Thursday, October 15, 2009

Mos Def - Ecstatic

Rating: B-

OK, so I've listened to this album through seven or eight teams, seen Mos Def live, and I don't know what "The Ecstatic" is. The term is sprinkled liberally throughout the album, usually as an interjection, with no context clues. References to "The Ecstatic" (henceforth I will dropping the quotes in referring to it) in the album include:
  • Leadoff track "Supermagic" features the ecstatic, bookended by a Malcolm X plea to "change this miserable condition that exists on this earth" and Mos Def referring to "classic flow" and "super magic black origin freshly out of dopeness."
  • In "Twilight Speedball," a song about drugs, Ecstatic is mentioned in the chorus.
  • "We know, y'all know / Ecstatic, there it is," appears in the chorus to "Auditorium." Thanks, Mos Def: that really helps. Actually, there may be clues in here; the track is about the mindlessness of modern life ("They going through the motion, they dimming down the focus") and the power of hip-hop to transcend ("I feel it in my bones, black, I'm so wide awake"). Slick Rick reinforces this theme, telling a story of a soldier in Iraq met with hostility by the locals until he lays down some smooth flow.
  • "Life in Marvelous Times" features the couplet "watching asphalt and observing the Sabbath / creates an Ecstatic and there you have it." So there's that.
  • In closer "Casa Bey," Mos Def himself is described as "M-Def the black, fantastic raw / Dynamic, true Ecstatic, ghetto outstanding."

The theme seems to be this: life is messed up, life has always been messed up, but there is a magic to life as well. This magic inspires Mos Def, and seems to inspire all great hip-hop.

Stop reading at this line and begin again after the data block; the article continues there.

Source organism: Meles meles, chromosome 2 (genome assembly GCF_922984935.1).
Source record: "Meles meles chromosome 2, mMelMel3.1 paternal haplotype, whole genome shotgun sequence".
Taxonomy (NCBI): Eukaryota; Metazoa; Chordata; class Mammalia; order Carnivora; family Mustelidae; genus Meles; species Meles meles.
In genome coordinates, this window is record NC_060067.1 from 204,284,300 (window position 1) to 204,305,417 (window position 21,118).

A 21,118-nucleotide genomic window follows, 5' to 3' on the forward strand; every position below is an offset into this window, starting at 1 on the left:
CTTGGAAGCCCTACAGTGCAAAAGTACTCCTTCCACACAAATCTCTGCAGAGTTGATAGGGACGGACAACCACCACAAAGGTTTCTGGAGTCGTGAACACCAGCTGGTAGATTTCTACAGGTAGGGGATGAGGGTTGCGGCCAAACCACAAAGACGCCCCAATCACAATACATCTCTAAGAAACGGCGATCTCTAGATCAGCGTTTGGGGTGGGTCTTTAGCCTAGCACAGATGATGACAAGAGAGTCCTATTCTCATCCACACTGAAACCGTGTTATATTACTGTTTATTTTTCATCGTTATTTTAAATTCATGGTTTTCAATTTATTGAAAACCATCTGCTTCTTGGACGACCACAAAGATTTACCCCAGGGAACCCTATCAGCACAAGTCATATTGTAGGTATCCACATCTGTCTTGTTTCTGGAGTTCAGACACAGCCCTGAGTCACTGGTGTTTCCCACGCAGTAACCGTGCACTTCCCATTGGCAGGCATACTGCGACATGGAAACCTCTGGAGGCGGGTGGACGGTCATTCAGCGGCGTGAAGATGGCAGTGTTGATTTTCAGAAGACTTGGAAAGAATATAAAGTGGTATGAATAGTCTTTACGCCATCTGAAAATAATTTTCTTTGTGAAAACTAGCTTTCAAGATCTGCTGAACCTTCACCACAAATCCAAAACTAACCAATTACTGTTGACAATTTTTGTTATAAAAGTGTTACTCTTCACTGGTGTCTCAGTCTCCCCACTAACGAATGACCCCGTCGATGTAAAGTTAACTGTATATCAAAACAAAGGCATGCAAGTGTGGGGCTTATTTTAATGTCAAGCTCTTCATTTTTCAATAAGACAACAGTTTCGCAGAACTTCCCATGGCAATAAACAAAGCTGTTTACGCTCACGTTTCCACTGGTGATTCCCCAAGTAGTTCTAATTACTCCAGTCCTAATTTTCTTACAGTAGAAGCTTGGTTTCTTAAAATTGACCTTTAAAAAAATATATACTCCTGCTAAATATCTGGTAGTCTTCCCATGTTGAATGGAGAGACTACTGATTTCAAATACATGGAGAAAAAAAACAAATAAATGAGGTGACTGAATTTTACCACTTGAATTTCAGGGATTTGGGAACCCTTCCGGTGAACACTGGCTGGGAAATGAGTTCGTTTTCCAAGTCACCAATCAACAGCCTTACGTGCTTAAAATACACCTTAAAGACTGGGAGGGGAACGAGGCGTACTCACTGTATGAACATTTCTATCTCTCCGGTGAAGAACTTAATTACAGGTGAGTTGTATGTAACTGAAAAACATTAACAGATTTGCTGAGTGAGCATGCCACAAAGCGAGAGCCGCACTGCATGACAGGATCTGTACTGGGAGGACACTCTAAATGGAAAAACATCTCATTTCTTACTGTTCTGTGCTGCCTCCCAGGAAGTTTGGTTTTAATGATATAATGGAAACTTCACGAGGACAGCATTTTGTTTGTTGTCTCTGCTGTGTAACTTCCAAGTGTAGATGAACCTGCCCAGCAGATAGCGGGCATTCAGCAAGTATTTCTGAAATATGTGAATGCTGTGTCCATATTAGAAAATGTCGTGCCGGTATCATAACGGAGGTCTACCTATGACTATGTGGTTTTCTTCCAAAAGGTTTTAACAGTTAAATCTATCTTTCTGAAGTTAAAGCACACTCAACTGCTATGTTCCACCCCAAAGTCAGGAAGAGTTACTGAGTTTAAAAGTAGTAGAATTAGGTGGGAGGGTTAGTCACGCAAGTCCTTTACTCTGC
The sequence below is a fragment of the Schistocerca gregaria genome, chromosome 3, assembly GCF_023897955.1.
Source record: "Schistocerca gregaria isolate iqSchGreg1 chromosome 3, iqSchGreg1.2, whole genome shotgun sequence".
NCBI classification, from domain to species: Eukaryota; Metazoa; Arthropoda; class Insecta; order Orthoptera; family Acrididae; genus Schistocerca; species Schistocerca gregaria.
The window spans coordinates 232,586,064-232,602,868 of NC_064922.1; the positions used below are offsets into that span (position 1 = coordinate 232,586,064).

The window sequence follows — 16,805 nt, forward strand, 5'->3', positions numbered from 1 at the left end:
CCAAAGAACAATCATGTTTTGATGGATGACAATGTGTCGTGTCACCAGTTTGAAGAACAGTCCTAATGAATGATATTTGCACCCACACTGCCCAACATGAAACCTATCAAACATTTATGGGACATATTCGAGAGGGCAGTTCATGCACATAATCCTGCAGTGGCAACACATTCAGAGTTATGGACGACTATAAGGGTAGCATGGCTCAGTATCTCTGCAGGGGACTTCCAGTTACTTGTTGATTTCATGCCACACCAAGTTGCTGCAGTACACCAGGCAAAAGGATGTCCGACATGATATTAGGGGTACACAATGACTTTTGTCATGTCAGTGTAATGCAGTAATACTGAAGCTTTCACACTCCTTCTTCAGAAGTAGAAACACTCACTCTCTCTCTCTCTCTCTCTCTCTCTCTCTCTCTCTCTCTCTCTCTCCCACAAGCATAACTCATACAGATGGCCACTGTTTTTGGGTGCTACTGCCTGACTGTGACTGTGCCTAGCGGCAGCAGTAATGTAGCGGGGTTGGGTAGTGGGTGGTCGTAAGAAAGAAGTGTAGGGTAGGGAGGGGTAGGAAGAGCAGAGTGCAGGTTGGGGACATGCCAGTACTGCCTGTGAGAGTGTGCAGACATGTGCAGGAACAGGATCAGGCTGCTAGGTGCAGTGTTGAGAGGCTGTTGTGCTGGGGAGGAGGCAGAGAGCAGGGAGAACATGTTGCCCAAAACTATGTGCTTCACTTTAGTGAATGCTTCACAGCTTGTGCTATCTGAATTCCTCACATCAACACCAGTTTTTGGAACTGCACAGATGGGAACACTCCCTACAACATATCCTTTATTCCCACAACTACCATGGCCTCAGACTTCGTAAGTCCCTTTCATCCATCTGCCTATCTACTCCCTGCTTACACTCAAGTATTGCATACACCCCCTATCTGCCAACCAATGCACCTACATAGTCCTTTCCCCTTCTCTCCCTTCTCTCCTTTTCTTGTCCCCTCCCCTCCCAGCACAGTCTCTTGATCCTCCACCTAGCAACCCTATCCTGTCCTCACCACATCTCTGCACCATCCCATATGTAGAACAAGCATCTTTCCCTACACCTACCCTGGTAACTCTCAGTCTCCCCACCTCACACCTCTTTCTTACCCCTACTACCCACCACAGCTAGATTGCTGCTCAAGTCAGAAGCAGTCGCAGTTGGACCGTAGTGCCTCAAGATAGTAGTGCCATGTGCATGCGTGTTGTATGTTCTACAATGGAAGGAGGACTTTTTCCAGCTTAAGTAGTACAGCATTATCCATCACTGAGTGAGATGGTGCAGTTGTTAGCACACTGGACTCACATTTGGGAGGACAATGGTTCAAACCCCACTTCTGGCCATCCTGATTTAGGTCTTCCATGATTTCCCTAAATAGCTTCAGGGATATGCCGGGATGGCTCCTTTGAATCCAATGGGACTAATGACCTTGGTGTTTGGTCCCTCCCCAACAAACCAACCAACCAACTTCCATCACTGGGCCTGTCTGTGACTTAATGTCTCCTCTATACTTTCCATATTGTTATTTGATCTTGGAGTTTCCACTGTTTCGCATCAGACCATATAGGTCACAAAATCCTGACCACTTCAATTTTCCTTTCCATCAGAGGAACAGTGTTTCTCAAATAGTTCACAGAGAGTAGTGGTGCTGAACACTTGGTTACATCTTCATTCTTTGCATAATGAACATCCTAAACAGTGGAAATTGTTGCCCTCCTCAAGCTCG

No song conveys the fullness of this better than "Life In Marvelous Times." Mos Def relays the squalor of his childhood abode ("This is Bed-Stuy 82' / Ninth floor, three tiny rooms, one view"). And it seems things haven't changed: "Crash-landings routinely happen / some survive, others never rise from the ashes." Yet, despite it all, "this raw cold life is a beautiful thing." Finally, fatalistically, "we can't be alive in no time but now." The Ecstatic, it seems, is a force of transcendent joy and hope in a world gone wrong.

So how's the album? Oh yeah, it's good. Mos Def gets a lot of credit for being literate and talented - and it's deserved. But that praise ignores the confidence and relentlessness of his flow. He launches into "Priority" with short, fierce lines that have you invested before the track has barely begun: "Peace before everything / God before anything / Love before anything / Real before everything" - lyrics, that, in lesser hands, might come off as sissy or trite. There's a very real toughness to Mos Def, something that is easy to forget when he's off doing Michel Gondry film. The beats, particularly the sizzling guitar line in opener "Supermagic" provide a diverse, interesting style for Mos Def to spit over.

The album's not flawless - you have to admire the chutzpah to sing / rap in Spanish, but I'm probably going to skip "No Hay Nada Mas" the next five times it comes up on shuffle. "Roses" is a little sleepy. And "Workman's Comp" - what's going on with the accent there? Still, this is a solid album - very listenable, and with some meat as well. May The Ecstatic be with you.

Buy it from Amazon (MP3 Format)
Mos Def Site

No comments: